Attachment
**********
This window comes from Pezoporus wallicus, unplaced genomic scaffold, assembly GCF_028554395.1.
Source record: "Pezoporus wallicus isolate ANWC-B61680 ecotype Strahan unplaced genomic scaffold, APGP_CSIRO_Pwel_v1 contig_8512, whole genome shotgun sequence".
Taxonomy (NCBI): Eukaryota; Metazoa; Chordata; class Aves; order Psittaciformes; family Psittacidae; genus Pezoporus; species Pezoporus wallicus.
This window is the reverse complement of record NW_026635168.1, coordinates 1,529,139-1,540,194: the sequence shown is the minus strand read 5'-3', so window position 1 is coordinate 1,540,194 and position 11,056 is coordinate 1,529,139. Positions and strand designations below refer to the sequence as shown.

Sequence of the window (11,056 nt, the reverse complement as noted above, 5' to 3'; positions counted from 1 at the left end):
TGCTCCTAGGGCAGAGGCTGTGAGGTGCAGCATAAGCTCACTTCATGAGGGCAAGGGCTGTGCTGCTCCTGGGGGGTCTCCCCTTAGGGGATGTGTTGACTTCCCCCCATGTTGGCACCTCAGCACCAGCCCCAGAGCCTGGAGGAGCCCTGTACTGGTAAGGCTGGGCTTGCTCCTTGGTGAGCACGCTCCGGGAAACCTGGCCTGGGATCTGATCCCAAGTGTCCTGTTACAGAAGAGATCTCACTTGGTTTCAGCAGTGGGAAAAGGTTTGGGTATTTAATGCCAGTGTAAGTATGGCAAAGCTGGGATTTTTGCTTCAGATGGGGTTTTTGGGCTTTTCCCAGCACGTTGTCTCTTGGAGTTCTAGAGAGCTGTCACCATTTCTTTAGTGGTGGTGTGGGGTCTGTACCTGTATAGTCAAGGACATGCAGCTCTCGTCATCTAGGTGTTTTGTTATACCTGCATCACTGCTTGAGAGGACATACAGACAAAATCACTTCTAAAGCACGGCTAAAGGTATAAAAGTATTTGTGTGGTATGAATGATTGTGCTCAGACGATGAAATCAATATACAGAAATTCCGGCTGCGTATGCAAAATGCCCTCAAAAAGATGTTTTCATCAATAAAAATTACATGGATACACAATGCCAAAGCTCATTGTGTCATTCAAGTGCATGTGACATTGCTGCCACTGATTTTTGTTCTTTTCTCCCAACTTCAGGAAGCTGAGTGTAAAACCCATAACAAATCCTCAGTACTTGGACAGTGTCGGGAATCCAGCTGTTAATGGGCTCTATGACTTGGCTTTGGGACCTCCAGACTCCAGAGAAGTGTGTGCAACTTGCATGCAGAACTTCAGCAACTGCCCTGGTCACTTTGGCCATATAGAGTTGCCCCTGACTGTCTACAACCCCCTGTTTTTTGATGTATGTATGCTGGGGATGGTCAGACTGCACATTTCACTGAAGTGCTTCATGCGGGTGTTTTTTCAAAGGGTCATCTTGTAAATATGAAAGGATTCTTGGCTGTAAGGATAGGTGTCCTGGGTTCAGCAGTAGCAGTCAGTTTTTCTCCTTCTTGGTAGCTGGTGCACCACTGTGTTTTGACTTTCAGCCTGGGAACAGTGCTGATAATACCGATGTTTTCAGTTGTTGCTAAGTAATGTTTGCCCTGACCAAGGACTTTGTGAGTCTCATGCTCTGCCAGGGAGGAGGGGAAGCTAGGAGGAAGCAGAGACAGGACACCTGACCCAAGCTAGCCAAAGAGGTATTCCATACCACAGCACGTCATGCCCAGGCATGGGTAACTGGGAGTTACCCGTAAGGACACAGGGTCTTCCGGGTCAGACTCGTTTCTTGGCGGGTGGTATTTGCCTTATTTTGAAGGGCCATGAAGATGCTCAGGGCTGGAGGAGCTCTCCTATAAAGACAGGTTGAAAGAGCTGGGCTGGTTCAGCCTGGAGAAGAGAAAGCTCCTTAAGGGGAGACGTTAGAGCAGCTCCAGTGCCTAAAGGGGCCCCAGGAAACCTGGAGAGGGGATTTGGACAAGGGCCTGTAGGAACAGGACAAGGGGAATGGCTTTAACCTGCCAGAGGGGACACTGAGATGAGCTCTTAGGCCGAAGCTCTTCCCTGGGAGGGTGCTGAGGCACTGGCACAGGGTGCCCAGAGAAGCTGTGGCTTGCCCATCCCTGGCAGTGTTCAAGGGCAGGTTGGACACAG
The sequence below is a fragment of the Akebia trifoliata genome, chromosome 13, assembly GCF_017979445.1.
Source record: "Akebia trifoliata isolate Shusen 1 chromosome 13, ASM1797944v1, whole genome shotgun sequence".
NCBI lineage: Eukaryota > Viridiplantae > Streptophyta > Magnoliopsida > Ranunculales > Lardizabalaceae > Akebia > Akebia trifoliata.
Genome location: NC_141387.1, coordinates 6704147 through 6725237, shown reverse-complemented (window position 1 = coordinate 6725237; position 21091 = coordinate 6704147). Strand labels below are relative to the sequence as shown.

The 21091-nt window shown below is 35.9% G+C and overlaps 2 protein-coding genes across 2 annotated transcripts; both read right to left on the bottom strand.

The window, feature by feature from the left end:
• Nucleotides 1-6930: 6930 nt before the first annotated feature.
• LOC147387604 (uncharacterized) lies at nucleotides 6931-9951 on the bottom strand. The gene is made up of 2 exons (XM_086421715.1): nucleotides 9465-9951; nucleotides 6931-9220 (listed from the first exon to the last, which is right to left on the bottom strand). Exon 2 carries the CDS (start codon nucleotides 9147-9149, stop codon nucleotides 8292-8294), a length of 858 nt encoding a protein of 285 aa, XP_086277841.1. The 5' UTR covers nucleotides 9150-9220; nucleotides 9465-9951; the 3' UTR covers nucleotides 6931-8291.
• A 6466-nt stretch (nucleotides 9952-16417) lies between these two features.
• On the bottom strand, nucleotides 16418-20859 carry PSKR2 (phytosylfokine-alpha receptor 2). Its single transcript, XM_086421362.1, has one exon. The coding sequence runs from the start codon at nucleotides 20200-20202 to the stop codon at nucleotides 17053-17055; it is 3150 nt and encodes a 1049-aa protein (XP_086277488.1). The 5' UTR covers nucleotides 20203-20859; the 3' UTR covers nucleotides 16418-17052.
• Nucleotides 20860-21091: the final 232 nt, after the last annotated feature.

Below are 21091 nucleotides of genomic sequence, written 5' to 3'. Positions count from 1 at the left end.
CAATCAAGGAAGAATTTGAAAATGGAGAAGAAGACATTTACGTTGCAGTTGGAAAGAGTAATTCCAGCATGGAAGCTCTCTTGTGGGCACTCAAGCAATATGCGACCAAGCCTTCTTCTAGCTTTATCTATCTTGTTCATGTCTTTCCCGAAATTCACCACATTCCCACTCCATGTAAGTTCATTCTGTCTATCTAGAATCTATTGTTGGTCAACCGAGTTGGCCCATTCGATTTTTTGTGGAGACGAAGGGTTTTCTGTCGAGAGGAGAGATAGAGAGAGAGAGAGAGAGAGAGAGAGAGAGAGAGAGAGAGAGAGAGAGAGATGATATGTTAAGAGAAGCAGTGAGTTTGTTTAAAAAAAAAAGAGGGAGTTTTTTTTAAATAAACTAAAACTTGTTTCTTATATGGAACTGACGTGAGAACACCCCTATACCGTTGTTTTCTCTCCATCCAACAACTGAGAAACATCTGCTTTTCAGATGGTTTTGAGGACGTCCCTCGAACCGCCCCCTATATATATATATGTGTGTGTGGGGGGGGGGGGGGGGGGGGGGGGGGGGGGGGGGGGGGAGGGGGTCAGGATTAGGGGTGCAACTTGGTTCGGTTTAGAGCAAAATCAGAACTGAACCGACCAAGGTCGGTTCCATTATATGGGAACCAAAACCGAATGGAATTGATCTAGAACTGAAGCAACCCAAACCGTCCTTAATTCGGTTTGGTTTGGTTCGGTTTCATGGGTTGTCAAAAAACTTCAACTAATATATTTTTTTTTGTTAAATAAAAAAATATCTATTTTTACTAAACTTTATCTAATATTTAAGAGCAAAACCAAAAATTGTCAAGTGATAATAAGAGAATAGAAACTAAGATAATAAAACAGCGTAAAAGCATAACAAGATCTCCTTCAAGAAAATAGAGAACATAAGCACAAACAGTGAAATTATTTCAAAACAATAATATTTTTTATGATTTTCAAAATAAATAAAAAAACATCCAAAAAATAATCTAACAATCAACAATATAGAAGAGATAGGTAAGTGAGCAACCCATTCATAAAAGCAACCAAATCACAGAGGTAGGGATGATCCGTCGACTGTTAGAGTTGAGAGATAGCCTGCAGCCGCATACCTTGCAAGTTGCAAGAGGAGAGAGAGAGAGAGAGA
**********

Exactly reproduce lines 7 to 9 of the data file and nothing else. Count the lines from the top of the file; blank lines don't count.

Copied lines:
The sequence below is a fragment of the Akebia trifoliata genome, chromosome 13, assembly GCF_017979445.1.
Source record: "Akebia trifoliata isolate Shusen 1 chromosome 13, ASM1797944v1, whole genome shotgun sequence".
NCBI lineage: Eukaryota > Viridiplantae > Streptophyta > Magnoliopsida > Ranunculales > Lardizabalaceae > Akebia > Akebia trifoliata.